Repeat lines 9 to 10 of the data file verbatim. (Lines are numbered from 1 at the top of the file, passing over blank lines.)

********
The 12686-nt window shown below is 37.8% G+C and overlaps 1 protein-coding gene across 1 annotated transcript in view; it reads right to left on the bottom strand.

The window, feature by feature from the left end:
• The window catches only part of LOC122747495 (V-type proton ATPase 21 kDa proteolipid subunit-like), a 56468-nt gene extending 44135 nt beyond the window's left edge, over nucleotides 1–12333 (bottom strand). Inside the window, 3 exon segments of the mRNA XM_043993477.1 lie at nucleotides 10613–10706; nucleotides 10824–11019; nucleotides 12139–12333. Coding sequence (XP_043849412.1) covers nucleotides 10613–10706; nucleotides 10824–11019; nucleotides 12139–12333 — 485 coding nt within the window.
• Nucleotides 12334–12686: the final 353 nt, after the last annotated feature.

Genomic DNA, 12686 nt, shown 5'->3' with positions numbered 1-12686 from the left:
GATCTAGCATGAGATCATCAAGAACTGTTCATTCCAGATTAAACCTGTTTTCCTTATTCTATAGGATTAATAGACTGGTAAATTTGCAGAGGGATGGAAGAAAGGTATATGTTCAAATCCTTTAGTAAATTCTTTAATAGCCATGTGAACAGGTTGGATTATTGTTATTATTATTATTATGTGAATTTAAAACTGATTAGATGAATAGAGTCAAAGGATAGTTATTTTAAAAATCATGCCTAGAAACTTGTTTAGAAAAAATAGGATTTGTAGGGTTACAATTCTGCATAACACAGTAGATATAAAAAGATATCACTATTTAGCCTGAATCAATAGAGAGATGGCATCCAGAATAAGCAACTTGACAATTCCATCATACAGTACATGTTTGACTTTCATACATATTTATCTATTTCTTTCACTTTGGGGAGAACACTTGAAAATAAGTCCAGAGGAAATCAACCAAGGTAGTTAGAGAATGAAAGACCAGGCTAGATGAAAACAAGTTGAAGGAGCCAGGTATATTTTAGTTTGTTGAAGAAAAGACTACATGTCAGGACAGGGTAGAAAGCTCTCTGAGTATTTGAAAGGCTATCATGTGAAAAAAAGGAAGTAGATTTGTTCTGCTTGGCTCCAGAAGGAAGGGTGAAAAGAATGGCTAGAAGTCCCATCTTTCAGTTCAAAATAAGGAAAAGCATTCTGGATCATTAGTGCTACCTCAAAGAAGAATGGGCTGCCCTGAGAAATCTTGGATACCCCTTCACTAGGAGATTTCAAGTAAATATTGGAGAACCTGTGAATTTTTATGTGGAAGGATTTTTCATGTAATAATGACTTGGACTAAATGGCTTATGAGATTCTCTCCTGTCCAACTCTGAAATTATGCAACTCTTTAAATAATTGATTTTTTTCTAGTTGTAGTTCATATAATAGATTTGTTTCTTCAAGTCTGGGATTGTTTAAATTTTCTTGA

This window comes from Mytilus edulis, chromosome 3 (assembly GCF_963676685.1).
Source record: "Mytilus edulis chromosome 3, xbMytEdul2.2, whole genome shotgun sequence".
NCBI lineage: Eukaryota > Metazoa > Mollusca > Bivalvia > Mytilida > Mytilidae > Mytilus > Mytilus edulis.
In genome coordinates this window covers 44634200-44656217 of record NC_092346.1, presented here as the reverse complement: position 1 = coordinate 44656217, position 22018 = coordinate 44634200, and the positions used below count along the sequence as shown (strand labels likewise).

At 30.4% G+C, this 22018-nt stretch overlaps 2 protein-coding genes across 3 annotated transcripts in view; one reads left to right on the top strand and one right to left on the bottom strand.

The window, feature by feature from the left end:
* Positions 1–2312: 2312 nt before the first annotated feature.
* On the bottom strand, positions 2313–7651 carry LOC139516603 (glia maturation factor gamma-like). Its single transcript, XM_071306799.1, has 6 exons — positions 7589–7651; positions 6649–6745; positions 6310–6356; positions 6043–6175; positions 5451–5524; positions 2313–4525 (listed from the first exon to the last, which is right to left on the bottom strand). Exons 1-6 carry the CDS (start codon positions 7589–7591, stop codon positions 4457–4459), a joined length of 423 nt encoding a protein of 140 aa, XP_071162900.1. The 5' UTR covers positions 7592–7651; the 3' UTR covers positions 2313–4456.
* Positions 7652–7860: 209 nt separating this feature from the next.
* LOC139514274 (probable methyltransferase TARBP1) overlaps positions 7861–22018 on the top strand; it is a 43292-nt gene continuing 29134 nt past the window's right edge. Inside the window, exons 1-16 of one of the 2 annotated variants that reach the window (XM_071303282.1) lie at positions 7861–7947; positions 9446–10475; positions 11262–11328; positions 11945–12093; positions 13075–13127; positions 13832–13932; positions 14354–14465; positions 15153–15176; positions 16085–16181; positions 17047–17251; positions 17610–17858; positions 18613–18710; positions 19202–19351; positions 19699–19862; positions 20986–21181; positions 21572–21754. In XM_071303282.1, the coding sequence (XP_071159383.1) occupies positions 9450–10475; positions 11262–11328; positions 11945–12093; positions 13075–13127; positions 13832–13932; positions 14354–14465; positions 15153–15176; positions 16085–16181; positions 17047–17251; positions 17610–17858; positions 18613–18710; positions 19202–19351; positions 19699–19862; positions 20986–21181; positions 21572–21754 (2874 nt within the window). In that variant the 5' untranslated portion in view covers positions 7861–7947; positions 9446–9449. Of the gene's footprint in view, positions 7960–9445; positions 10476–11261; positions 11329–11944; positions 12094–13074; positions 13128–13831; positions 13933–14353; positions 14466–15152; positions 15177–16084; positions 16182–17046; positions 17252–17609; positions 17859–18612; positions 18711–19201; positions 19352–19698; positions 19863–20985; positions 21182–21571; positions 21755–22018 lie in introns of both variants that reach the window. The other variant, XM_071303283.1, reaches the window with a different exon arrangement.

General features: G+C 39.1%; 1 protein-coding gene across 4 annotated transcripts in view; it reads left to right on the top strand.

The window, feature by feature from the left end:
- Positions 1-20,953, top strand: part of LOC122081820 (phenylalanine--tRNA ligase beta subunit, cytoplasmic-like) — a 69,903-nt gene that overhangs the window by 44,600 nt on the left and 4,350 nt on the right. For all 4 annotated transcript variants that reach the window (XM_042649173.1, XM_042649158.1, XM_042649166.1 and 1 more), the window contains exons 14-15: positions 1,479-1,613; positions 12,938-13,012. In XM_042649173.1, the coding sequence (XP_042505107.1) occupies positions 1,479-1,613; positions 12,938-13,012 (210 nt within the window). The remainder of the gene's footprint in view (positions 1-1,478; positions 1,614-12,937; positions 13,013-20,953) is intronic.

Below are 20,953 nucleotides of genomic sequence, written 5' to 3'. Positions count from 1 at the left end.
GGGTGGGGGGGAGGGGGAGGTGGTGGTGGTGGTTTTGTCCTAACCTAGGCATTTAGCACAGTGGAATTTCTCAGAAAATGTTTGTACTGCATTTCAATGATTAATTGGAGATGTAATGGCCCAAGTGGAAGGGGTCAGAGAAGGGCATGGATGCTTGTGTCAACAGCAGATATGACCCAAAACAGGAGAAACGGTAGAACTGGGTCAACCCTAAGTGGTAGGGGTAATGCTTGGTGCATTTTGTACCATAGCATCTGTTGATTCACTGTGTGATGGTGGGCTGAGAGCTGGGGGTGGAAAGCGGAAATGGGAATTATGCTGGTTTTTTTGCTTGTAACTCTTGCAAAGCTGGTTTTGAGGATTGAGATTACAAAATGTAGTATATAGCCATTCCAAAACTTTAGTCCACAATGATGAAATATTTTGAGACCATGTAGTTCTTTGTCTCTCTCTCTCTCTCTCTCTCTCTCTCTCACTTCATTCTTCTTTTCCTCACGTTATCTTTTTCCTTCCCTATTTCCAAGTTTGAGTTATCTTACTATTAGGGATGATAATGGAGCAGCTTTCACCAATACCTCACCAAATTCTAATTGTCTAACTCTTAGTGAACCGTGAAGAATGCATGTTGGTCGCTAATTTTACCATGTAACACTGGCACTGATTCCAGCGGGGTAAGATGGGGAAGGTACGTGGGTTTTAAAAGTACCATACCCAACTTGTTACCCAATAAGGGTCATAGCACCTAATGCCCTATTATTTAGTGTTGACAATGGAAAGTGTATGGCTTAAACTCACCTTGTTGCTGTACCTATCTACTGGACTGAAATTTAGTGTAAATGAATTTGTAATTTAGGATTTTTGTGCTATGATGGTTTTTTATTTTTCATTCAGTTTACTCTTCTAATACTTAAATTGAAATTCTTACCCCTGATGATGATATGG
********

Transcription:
NCBI lineage: Eukaryota > Metazoa > Mollusca > Bivalvia > Mytilida > Mytilidae > Mytilus > Mytilus edulis.
In genome coordinates this window covers 44634200-44656217 of record NC_092346.1, presented here as the reverse complement: position 1 = coordinate 44656217, position 22018 = coordinate 44634200, and the positions used below count along the sequence as shown (strand labels likewise).